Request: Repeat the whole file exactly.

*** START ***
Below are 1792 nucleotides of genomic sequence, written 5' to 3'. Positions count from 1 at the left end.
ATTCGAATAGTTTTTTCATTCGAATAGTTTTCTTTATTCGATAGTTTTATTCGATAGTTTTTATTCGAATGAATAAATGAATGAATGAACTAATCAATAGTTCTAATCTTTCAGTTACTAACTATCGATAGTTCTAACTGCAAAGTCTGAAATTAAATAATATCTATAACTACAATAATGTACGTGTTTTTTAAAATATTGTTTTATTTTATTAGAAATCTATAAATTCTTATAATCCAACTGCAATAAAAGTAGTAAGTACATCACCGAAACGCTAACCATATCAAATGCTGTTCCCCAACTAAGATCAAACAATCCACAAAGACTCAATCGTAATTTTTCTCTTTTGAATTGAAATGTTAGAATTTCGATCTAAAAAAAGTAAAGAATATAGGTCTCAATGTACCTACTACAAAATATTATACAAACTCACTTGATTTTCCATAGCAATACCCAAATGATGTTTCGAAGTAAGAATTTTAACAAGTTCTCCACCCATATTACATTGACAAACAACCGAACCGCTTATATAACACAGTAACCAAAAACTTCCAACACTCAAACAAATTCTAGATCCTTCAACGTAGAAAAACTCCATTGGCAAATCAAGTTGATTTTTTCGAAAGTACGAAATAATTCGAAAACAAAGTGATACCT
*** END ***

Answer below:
Below are 1792 nucleotides of genomic sequence, written 5' to 3'. Positions count from 1 at the left end.
ATTCGAATAGTTTTTTCATTCGAATAGTTTTCTTTATTCGATAGTTTTATTCGATAGTTTTTATTCGAATGAATAAATGAATGAATGAACTAATCAATAGTTCTAATCTTTCAGTTACTAACTATCGATAGTTCTAACTGCAAAGTCTGAAATTAAATAATATCTATAACTACAATAATGTACGTGTTTTTTAAAATATTGTTTTATTTTATTAGAAATCTATAAATTCTTATAATCCAACTGCAATAAAAGTAGTAAGTACATCACCGAAACGCTAACCATATCAAATGCTGTTCCCCAACTAAGATCAAACAATCCACAAAGACTCAATCGTAATTTTTCTCTTTTGAATTGAAATGTTAGAATTTCGATCTAAAAAAAGTAAAGAATATAGGTCTCAATGTACCTACTACAAAATATTATACAAACTCACTTGATTTTCCATAGCAATACCCAAATGATGTTTCGAAGTAAGAATTTTAACAAGTTCTCCACCCATATTACATTGACAAACAACCGAACCGCTTATATAACACAGTAACCAAAAACTTCCAACACTCAAACAAATTCTAGATCCTTCAACGTAGAAAAACTCCATTGGCAAATCAAGTTGATTTTTTCGAAAGTACGAAATAATTCGAAAACAAAGTGATACCT